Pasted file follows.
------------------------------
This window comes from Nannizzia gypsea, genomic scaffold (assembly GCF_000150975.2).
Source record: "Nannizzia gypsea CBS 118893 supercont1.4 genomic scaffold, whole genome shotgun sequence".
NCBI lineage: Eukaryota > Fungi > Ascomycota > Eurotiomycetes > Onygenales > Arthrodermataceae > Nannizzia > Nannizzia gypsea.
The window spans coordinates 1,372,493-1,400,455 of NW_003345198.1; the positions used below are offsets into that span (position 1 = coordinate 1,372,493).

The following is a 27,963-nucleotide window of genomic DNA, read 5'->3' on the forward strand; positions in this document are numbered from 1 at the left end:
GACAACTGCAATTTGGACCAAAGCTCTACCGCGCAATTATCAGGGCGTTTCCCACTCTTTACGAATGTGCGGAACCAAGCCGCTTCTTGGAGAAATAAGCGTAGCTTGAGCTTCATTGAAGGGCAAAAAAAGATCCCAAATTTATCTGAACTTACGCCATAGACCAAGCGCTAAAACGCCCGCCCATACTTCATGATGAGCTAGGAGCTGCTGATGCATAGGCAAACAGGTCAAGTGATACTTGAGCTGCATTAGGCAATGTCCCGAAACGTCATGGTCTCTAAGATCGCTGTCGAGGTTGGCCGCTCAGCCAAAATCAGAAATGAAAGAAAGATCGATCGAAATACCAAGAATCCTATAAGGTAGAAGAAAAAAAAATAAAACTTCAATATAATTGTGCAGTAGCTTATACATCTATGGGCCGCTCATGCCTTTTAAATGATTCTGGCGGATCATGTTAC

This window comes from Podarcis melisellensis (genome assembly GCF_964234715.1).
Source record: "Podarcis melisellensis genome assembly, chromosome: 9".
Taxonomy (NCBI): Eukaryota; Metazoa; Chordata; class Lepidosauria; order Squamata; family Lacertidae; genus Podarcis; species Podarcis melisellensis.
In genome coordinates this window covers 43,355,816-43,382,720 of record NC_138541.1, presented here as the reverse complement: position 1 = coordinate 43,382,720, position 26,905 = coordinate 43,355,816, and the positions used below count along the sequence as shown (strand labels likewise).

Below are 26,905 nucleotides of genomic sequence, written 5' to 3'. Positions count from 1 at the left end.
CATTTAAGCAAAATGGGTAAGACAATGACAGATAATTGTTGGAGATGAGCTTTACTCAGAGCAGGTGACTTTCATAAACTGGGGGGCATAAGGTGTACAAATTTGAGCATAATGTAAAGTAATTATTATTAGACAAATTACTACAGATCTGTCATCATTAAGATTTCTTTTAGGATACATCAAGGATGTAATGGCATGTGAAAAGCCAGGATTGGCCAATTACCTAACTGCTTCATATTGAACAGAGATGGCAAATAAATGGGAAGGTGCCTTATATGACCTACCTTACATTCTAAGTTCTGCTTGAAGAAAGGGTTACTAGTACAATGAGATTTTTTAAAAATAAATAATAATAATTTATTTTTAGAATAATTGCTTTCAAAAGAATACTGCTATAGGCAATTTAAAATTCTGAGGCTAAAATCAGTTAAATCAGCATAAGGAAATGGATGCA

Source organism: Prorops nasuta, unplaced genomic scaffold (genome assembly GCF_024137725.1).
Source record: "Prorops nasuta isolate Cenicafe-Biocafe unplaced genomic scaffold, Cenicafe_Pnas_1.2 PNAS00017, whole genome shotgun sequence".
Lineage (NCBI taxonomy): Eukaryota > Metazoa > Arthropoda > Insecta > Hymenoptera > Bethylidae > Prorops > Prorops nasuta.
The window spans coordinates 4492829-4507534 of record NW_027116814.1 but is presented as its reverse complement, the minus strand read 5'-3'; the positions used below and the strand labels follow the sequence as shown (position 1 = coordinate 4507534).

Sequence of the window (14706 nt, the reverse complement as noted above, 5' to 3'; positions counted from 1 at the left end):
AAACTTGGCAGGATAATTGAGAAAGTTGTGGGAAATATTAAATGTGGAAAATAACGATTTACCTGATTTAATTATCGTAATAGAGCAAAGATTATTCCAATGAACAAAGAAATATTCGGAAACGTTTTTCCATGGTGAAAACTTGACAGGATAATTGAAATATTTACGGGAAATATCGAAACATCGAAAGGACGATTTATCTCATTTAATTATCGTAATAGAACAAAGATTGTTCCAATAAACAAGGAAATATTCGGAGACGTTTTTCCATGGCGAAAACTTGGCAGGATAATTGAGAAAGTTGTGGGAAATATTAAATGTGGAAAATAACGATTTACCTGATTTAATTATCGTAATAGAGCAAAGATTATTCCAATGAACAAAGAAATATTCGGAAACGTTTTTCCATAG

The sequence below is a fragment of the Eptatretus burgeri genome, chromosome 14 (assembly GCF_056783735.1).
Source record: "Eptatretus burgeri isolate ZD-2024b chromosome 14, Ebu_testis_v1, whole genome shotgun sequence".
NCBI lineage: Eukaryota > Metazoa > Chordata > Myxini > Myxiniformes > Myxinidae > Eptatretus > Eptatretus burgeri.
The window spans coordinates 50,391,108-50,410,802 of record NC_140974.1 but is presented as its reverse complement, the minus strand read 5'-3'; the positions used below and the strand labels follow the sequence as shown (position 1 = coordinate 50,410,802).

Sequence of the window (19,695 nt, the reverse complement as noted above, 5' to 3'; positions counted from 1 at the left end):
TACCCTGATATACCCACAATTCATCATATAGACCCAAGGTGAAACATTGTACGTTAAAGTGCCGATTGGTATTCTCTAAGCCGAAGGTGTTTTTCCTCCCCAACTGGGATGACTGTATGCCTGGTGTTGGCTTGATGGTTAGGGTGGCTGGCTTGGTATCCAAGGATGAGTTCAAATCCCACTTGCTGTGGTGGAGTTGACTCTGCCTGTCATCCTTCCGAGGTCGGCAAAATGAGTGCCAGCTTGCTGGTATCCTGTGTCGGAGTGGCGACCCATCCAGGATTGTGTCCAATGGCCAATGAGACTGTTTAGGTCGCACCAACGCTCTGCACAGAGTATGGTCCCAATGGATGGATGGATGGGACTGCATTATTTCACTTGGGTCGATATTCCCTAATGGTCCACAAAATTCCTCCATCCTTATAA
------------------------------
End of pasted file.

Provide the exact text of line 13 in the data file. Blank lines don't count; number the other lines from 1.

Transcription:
Source organism: Prorops nasuta, unplaced genomic scaffold (genome assembly GCF_024137725.1).